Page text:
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Lord Monkswell: My Lords, we should bear in mind that many users of London Underground may be foreign tourists or people from other parts of the United Kingdom who will not be familiar with the Underground. Is there a significant level of complaint from such categories of people who may have inadvertently bought a ticket which, though valid, is the wrong ticket for the journey they wish to make?

Lord Whitty: My Lords, the figures for the number of complaints do not identify the nationality of the complainants. As with other fare systems, one cannot use the excuse of being a foreign tourist for not paying the correct fare.

Viscount Addison: My Lords, is the noble Lord aware of a situation that takes place as people come out of stations--what I call "twinning"? That is where one has a valid ticket and there is a chance that a friend may follow close behind as one goes through the barrier.

Lord Whitty: My Lords, your Lordships never cease to amaze me. I assumed the noble Earl was correct when he said that there was no intent to defraud London Transport and now the noble Viscount opens up a whole new chapter! I am not aware of that practice and I trust that none of your Lordships participates in it.

Viscount Addison: My Lords, I have seen it happen.

Health Authorities: Membership

3 p.m.

Baroness Gardner of Parkes asked Her Majesty's Government:

The Parliamentary Under-Secretary of State, Department of Health (Baroness Hayman): My Lords, information on whether National Health Service trusts or health authorities have invited former board members to serve in a different capacity is not collected by the Department of Health. Those who have served the NHS on boards may well have skills and experience that remain valuable to the service, and it may be appropriate in specific circumstances for them to be invited to serve as a committee member or to provide short-term advice or services in a consultancy capacity.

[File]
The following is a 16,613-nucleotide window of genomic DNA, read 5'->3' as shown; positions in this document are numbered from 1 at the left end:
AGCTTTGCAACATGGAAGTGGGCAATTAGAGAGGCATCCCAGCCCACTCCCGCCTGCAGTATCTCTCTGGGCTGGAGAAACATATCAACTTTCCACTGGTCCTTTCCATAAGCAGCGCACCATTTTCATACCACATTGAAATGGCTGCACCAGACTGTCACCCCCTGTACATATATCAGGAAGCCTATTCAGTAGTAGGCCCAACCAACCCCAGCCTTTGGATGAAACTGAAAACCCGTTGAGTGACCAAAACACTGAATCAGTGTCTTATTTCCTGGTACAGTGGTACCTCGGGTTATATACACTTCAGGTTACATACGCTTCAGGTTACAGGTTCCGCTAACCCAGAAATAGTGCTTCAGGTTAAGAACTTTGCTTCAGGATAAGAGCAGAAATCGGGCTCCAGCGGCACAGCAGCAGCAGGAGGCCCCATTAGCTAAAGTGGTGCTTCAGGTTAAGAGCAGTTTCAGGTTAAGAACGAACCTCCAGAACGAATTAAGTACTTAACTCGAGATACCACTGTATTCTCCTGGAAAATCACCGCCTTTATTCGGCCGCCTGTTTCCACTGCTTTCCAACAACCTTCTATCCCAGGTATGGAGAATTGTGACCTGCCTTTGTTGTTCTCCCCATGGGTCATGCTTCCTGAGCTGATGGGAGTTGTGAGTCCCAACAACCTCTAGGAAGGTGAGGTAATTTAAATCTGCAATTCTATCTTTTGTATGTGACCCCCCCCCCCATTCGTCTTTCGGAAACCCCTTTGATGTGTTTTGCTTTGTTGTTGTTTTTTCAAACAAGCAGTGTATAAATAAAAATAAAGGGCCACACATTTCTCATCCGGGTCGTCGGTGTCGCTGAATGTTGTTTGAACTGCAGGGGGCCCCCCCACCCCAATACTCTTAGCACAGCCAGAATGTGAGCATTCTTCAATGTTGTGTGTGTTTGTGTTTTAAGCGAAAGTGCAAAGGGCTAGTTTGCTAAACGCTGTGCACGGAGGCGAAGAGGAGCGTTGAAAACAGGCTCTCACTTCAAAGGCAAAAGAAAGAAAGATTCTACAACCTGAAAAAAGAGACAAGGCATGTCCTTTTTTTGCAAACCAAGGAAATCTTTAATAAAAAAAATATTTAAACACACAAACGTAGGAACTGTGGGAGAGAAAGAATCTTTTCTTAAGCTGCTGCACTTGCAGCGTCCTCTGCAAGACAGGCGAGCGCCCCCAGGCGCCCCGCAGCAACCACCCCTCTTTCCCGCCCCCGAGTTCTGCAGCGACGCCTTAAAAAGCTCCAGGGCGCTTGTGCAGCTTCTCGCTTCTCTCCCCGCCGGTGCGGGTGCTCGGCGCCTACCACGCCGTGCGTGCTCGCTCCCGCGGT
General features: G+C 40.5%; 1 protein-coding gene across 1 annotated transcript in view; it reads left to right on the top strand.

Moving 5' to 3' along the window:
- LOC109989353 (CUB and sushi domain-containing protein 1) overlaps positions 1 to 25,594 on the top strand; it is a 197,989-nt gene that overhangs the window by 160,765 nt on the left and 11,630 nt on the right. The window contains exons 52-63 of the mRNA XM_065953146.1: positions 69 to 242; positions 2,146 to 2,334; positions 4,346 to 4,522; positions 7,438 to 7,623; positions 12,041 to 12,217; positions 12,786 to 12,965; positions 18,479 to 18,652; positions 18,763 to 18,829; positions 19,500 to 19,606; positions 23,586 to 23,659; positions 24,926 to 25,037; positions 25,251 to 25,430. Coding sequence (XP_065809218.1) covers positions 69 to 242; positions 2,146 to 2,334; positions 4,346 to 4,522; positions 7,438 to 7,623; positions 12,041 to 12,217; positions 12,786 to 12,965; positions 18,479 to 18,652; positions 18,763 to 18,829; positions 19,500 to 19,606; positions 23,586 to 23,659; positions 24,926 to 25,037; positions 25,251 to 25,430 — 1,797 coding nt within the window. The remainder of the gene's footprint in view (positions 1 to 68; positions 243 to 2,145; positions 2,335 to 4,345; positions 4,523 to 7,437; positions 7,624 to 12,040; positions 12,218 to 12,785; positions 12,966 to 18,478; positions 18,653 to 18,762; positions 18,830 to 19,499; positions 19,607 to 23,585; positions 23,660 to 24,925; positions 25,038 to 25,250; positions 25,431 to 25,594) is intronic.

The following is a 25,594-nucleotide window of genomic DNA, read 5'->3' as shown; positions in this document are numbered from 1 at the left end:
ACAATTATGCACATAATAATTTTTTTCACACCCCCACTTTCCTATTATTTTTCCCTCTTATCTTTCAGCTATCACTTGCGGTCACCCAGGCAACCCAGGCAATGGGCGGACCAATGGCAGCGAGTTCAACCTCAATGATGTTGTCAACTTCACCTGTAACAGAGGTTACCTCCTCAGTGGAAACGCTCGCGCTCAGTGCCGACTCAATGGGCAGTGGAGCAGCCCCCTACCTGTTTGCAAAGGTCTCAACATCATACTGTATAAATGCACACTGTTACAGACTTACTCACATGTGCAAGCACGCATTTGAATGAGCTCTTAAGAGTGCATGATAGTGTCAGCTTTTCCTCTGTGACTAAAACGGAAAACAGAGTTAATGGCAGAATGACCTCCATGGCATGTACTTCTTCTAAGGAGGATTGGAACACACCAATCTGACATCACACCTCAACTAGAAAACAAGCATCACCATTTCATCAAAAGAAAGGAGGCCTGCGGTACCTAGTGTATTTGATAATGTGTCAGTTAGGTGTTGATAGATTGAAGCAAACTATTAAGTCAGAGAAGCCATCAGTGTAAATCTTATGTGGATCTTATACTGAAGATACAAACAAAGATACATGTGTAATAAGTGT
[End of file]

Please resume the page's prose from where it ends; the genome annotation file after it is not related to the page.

Baroness Gardner of Parkes: My Lords, I thank the Minister for that Answer. It does not surprise me that the department is not aware of this. To my certain knowledge there are people in the London region who

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are being paid the same amount as non-executive directors and who have been invited back because there was no one with suitable capabilities to be on the audit committee or manage things that required more business skills.

While I admit that there is an improvement in the type of non-executive director being appointed--the department is coming to terms with the situation--does the Minister accept that there is still quite a mis-match? Many local councillors who have been appointed find their time under pressure. At present one member of an area health authority is required to sit on each primary care group. A number of areas have eight primary care groups yet there are only five non-executive directors. Those five, therefore, are badly stretched in terms of time. Will the Minister consider whether or not there is a need to look at some way of either enlarging the number of non-executives or allowing additional payment? Everyone on the primary care group board receives payment except the area health authority members.

Baroness Hayman: My Lords, the noble Baroness raises a number of areas of concern. When I said that the information was not centrally collected, I did not mean that the department was not aware that in some cases the skills of individuals who have left board membership are utilised in specific areas. The reason is that they have skills that they can bring to the NHS organisation. As the noble Baroness rightly pointed out, considerable demands are made on non-executive members and the formation of primary care groups has been one of those demands.

We believe that the demands are not excessive and that we have taken the right direction in terms of broadening the range of people who serve on NHS boards. The noble Baroness referred to councillors. Eight per cent. of board members are made up from councillors, but there is a greater preponderance of membership from the local community. That is something we set out to do and are pleased to have achieved.